For this reason, the sitting room offers visitors a gallery of thirty self-portraits that show them the different people who coexist in me, what they can expect and the extent of the range of choices permitted. From a conceptual viewpoint and in a symbolic manner, these portraits embody different aspects of love and friendship that can be found in me, as in any other individual.

3

Beyond the sitting room lie the private rooms in which intimate, secret processes take place, ceremonies that create individuals and subsequently shape them, mould them and endorse them for the world. In one of these, I share the space with my father because this room is where his offspring receive their legacy through atavistic and recurrent rites – so simple that they scarcely cause pain. In another room, I (at last) dare to make the call I have learnt, the one that I use to invoke the Other, even though in some ways the person I seek is myself. There is anguish and confusion in that call, but also the desire to establish constructive communication, as I also offer myself to the Other so that he might leave his mark on me.

4

The intimate world of each person, in other words, what one does not necessarily confess but what one, nevertheless, has decided to experience, is developed in the most secret room of all. It is also the space reserved for the beauty that one finds by one’s own means – as it has not been revealed by any of one’s elders – and which therefore will be treasured as the exclusive property of its discoverer.

I live in Villa Edur because all the relationships that crystallise around me also reside there. Every individual harbours a space that he uses as a scenario to display his relationships, his family, lovers, friends, and for life, everything that is deposited with the passing of time, following the structure of his stage machinery. That is the space that is often called home.”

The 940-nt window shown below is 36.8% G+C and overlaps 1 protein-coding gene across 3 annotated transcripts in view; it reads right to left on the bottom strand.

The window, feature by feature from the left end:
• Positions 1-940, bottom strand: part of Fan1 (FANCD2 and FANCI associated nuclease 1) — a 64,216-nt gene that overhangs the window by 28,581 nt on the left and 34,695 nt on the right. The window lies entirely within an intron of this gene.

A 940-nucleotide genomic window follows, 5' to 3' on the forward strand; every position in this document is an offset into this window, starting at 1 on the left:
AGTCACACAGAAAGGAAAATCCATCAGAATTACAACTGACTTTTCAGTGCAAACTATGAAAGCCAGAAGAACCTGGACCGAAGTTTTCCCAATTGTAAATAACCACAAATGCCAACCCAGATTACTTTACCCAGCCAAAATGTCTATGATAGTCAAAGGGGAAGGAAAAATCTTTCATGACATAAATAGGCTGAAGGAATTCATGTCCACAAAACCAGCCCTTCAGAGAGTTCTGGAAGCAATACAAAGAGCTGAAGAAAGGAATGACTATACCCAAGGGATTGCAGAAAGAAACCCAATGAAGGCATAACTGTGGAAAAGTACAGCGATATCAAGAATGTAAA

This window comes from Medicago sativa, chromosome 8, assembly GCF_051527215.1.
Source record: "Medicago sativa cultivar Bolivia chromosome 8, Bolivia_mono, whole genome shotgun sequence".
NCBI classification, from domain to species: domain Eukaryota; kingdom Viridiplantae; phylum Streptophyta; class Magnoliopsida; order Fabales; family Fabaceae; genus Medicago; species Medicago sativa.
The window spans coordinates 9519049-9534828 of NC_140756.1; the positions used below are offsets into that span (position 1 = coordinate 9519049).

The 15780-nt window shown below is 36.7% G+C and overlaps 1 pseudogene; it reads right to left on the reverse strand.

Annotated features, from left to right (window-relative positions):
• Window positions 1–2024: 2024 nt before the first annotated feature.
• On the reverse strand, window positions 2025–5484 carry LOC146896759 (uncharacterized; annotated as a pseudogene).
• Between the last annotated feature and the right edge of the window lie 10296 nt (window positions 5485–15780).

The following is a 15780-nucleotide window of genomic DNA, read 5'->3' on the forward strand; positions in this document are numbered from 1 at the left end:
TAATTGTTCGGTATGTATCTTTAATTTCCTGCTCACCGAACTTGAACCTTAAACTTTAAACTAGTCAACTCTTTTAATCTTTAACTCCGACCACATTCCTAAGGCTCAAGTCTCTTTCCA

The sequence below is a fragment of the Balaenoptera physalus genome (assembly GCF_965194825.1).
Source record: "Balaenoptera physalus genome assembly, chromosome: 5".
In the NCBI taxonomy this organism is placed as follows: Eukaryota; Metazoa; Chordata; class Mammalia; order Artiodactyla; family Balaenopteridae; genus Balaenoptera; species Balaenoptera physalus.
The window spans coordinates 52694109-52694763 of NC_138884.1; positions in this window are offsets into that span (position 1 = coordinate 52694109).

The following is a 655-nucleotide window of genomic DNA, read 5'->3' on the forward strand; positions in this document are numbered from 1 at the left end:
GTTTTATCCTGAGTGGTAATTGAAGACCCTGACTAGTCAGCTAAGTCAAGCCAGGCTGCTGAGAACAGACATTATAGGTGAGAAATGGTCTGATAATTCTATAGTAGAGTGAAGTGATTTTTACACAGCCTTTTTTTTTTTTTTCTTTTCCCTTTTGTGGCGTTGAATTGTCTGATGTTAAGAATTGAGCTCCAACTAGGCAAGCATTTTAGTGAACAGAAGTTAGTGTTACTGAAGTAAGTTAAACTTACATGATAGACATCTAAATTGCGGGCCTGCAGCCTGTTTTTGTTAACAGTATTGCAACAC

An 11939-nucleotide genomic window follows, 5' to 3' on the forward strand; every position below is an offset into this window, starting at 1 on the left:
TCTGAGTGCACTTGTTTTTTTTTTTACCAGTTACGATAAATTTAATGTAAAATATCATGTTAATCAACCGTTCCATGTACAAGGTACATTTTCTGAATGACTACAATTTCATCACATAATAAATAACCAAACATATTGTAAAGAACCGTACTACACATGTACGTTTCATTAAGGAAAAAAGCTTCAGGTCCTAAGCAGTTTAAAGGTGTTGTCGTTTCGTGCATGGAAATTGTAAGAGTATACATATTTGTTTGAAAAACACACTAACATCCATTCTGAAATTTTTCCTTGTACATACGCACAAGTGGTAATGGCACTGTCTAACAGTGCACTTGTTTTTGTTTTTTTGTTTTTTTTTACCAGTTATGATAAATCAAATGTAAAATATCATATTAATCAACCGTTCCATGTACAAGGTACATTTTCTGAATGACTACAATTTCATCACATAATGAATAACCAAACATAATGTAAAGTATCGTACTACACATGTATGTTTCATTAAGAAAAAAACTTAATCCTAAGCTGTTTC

Ianko López Ortiz de Artiñano for Eduardo Sourrouille

Text from the Artium website

 

Eduardo Sourrouille. 'Panolis' 2008

 

Eduardo Sourrouille
Panolis
2008

 

Eduardo Sourrouille.' Double self-portrait' 2008

 

Eduardo Sourrouille
Double self-portrait
2008

 

Eduardo Sourrouille. 'Self-portrait with a proud friend' 2008

Eduardo Sourrouille
Self-portrait with a proud friend
2008

 

 

Artium, Basque Centre-Museum of Contemporary Art
24 Francia Street. Vitoria-Gasteiz, 01002 Araba
Phone: 945 20 90 00

Opening hours:
Tuesday to Friday: 11.00 – 14.00 and
Mondays closed

Atrium website

LIKE ART BLART ON FACEBOOK

Back to top


0 Responses to “Exhibition: ‘Villa Edur. Eduardo Sourrouille’ at Artium, Basque Centre-Museum of Contemporary Art”



  1. Leave a Comment

Leave a Reply

Fill in your details below or click an icon to log in:

WordPress.com Logo

You are commenting using your WordPress.com account. Log Out /  Change )

Google photo

You are commenting using your Google account. Log Out /  Change )

Twitter picture

You are commenting using your Twitter account. Log Out /  Change )

Facebook photo

You are commenting using your Facebook account. Log Out /  Change )

Connecting to %s


Marcus Bunyan black and white archive: ‘Mask’ 1994

Join 2,499 other followers

Follow Art_Blart on Twitter
Art Blart on Pinterest

Lastest tweets

Dr Marcus Bunyan

Dr Marcus Bunyan is an Australian artist and writer. His work explores the boundaries of identity and place. He writes the Art Blart blog which reviews exhibitions in Melbourne, Australia and posts exhibitions from around the world. He has a Dr of Philosophy from RMIT University, Melbourne and is currently studying a Master of Art Curatorship at The University of Melbourne.

February 2009
M T W T F S S
« Jan   Mar »
 1
2345678
9101112131415
16171819202122
232425262728  

Archives

Categories


%d bloggers like this: